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Today we #shinethelight on male violence against women.
Many will don purple shirts in their workplace to show women their support.
I’m sorry if I sound negative here, but wearing a certain colour never changed a damn thing.
You know what men can do to support women? Stop enabling toxic masculinity amongst their male peers—hold them accountable.
Women have been fighting for equal rights since 1960. It’s been over 60 years and here we are; domestic violence continues to rise, the family courts are failing women, and men are not held accountable for criminal behavior.
I’m taking a social justice class at Western and we often discuss gender based violence. There are no men in that class.
How will we combat abuse perpetuated by men, if men aren’t engaged in the solution?
I asked a cisgendered male recently what he thought men could do to stop toxic masculinity. And honestly, I was shocked by his answers:
1. Encourage men to express themselves when they are feeling emotions that they’ve been taught not to have. Banish sayings like, “Suck it up,” or “Don’t be a pussy,” and “Stop crying like a girl.” Normalize men expressing sadness, not just anger, and teach them how to express anger in a healthy manner—beginning in childhood. If someone can’t do so in a healthy manner as an adult, encourage them to get help, and support them like you would if they were dealing with any other health struggles.
2. When men hear a male friend make a derogatory comment or joke against a woman, they can call them out. If other men follow suit, admonish those friends, and cast them out of the social network or break room, they won’t talk like that anymore.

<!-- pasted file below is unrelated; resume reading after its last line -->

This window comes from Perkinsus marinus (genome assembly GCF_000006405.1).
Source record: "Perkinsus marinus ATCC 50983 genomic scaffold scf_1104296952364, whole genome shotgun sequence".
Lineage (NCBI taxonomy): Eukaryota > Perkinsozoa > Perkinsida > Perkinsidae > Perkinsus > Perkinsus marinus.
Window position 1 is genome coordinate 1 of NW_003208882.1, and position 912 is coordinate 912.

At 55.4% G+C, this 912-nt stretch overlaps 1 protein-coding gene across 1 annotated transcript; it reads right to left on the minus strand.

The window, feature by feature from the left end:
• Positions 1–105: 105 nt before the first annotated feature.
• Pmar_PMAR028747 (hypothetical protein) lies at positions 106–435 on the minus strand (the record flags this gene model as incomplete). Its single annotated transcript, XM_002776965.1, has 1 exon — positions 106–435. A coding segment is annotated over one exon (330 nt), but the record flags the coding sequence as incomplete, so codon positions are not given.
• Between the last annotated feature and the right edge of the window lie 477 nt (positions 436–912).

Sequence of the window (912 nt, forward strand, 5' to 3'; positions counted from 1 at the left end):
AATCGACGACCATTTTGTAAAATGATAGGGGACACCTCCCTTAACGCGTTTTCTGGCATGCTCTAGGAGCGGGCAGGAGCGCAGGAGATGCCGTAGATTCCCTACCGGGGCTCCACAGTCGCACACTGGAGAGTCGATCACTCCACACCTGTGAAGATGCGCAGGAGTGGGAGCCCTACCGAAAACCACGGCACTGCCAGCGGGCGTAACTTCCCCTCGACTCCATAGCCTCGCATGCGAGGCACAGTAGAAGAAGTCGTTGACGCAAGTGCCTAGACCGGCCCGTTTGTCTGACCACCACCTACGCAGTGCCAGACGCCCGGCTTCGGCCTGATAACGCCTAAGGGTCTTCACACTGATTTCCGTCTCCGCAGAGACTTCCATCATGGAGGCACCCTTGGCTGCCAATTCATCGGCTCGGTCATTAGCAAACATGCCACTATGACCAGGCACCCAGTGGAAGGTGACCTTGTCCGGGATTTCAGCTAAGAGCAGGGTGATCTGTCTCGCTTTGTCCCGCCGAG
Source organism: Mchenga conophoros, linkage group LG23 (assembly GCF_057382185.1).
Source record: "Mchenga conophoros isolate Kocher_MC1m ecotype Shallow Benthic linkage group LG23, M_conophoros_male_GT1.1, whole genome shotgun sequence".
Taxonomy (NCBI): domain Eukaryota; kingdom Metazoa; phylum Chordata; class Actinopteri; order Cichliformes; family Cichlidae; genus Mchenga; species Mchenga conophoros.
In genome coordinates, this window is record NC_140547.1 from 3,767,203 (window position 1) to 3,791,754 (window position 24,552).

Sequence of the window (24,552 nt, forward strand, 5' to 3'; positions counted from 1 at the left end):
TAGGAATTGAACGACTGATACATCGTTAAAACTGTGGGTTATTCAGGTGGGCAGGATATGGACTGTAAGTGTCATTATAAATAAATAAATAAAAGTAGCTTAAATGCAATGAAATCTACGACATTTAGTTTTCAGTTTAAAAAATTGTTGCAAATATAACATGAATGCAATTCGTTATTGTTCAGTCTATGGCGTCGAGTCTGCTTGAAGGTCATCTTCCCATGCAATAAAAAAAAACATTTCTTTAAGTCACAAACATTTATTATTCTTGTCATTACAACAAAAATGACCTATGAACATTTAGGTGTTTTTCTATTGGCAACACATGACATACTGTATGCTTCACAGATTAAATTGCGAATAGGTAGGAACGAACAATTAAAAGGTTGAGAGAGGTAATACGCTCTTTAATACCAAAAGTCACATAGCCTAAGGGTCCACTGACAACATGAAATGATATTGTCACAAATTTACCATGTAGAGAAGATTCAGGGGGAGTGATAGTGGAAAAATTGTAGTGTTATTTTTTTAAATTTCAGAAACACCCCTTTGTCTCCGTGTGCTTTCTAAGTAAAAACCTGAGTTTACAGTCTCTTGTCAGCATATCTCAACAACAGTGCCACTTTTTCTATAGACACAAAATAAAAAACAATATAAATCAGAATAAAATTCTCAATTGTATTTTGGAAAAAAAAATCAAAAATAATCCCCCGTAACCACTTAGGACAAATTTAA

3. Normalize healthy masculinity. Do not give men a different level of praise than women for doing normal activities of daily living—like parenting, cooking, and cleaning, which were traditionally known as “women’s work.”
4. When a fight breaks out, brace yourselves. Cheering them on makes you part of the problem. If hockey players on the ice were penalized for their emotional outbursts the same way tennis players are—take away their right to play and fine them—fighting will stop.
5. Stop creating environments where men are the ones expected to have all of the answers, the power, control, and be the ultimate decision makers—whether that is in a workplace or in the home.
6. Come up with ways for men to enjoy each other’s company that does not involve alcohol.
7. Encourage male activities that are just for fun and not always competitive.
8. Remind men that if they wouldn’t say it or do it to their mother, they shouldn’t say it or do it to other women.
9. Prosecute men who abuse their partners in the same way you would prosecute a man who mentally, emotionally, or physically abuses a colleague, a stranger, or even their dog.
10. Believe survivors and don’t ever presume to say or think, “He would never,” because that is exactly how men continue to get away with it.
Yes, Lawd, yes! I concur.
If men can choose to start doing these things, please do.
We need good men who can go into spaces women cannot. We need male allies. We need men’s help.
We thank you for wearing purple on this one day, we do—but ultimately, changing one’s attire for the day is no solution for millions of women who hide purple bruises under their shirts 365 days a year!
#SHINETHELIGHT by #BEINGTHELIGHT